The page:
When spelled Mbps, short for megabits per second, a measure of data transfer speed (a megabit is equal to one million bits). Network transmissions, for example, are generally measured in Mbps.
    So you have to divide by 8 to get megabytes per second like several other people have already said.

    It is true however that you generally don't see the full speed. You usually "only" get 1.1MB/s from a 10mbit line and 11MB/s from a 100mbit line instead of 1.2MB/s and 12.5MB/s respectively.
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  13. #13
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    lol, now im confused. Think I'll have to read this one again.
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  14. #14
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    you get:

    10mbps = around 1.2 MegaByte/s
    100mbps = around 12 MegaByte/s

    But as MikeHart writes: You get around 1.1 MB/s and 11 MB/s in "real life".
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  15. #15
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    Quote Originally Posted by ravi1
    I am sorry to say but you all are wrong.. 10mbps is 10 megabytes per second..
    ( you can even check in google just type "what is mbps")

    thats a differnet story that in reality we never get speed
    mbps is megabits per second. You need to learn what you are talking about before posting.
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  16. #16
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    you all are funny. look at the posts he made. clearly he was a troll and you all fed the troll. ;-)

    shame
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  17. #17
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    *Actual speed of 10mbps?*

    Why cant you pick up the full speed of the connection ? Is it possible to do so ?
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  18. #18
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    Come on, guys. Did you forget high school? The earliest computers could only send 8 bits at a time, so we divide. That's how I always remembered it.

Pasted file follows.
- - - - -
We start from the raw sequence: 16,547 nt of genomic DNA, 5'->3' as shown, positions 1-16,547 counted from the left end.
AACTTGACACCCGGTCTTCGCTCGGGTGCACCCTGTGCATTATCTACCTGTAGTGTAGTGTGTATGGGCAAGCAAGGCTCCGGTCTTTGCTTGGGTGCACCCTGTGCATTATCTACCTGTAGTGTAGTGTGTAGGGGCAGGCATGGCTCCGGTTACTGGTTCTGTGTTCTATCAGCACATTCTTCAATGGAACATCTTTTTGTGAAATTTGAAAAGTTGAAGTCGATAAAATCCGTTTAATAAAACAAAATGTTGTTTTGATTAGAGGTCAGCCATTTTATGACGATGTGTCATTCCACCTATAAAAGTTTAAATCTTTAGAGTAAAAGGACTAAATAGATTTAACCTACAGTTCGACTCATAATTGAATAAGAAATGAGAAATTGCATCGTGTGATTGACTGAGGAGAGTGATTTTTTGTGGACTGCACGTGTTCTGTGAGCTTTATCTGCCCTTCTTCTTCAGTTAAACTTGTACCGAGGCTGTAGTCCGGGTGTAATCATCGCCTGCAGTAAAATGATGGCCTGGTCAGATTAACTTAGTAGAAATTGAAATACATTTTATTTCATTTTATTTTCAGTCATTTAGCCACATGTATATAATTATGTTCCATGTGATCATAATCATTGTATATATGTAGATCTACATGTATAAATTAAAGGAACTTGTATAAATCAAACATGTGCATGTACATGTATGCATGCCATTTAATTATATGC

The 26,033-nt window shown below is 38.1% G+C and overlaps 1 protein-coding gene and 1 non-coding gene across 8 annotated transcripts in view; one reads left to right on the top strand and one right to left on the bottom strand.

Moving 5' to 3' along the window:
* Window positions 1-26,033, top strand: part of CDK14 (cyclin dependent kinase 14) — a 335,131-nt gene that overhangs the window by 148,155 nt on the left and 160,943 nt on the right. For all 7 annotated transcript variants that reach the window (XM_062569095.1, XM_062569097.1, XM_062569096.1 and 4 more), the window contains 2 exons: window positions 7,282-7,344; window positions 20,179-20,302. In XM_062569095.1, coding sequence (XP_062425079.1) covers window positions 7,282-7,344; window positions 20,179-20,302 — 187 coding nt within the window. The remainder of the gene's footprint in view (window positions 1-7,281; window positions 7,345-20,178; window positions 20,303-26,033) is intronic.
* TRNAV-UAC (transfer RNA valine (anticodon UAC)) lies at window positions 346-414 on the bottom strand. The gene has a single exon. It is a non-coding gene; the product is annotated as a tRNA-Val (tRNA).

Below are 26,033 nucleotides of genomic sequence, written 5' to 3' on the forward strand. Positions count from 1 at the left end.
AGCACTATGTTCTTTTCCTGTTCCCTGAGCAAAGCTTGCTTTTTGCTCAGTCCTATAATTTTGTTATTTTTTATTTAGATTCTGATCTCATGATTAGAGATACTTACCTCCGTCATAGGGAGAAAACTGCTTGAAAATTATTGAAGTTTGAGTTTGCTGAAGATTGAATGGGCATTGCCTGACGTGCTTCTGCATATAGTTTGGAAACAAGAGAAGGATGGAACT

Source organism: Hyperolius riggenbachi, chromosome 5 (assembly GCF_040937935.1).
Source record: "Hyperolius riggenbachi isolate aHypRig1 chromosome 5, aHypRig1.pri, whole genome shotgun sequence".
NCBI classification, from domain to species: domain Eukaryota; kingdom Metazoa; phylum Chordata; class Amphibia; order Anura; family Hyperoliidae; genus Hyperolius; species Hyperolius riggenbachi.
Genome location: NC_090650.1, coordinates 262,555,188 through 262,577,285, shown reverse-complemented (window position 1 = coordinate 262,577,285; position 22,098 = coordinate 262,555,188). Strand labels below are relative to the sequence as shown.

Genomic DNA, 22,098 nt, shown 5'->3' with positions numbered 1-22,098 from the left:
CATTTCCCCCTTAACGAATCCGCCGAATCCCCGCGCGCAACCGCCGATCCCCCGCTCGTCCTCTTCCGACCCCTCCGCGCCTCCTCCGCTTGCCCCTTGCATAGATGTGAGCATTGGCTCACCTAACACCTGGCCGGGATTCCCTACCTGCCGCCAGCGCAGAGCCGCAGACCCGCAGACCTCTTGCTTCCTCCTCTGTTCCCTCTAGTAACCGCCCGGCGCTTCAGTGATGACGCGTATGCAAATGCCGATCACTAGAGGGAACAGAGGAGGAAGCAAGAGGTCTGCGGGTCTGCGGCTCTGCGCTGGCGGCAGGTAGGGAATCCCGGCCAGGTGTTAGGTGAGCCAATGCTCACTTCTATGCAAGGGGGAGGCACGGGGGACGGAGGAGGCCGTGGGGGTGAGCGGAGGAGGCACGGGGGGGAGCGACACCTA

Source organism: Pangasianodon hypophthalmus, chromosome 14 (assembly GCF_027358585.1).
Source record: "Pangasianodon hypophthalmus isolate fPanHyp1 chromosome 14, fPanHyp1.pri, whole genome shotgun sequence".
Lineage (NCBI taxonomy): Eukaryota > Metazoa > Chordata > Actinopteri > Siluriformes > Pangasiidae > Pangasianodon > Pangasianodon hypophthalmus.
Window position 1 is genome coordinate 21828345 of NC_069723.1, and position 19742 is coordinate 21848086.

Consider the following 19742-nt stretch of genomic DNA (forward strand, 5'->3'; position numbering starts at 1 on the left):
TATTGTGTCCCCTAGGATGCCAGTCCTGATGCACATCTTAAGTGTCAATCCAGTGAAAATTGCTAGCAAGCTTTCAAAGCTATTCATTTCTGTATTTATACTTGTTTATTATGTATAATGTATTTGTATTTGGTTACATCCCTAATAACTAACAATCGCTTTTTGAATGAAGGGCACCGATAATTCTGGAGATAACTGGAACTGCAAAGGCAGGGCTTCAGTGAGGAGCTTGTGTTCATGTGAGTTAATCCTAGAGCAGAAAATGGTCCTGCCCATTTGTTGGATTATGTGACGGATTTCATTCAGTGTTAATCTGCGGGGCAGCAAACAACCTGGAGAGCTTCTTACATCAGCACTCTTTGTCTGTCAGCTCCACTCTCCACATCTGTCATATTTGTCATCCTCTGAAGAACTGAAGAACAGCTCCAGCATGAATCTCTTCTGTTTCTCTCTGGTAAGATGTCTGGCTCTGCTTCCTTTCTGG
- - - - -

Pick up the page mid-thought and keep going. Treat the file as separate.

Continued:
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  19. #19
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    This thread amused me, basic theory "hosts" don't seem to know..
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  20. #20
    Quote Originally Posted by freebase View Post
    This thread amused me, basic theory "hosts" don't seem to know..
    Actually all "hosts" posted the right information but only one guy decided to challenge
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  21. #21
    about 1200 kb/s
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  22. #22
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    That was already made quite clear....
    Why was the one guy arguing anyway?
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  23. #23
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    This thread is like 2 years old..
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  24. #24
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    Quote Originally Posted by Conkle View Post
    Why cant you pick up the full speed of the connection ? Is it possible to do so ?
    Firstly, congratulations on bringing up a 2 year old thread

    To answer your question, you can pick up the full speed of the connection. If it is a 10Mbps (10 megabits per second) connection, then you can get 10Mbps. In real life, individual transfers may be slowed down by physical distance, but there is nothing preventing you from saturating a full 10Mbps uplink with sufficient users.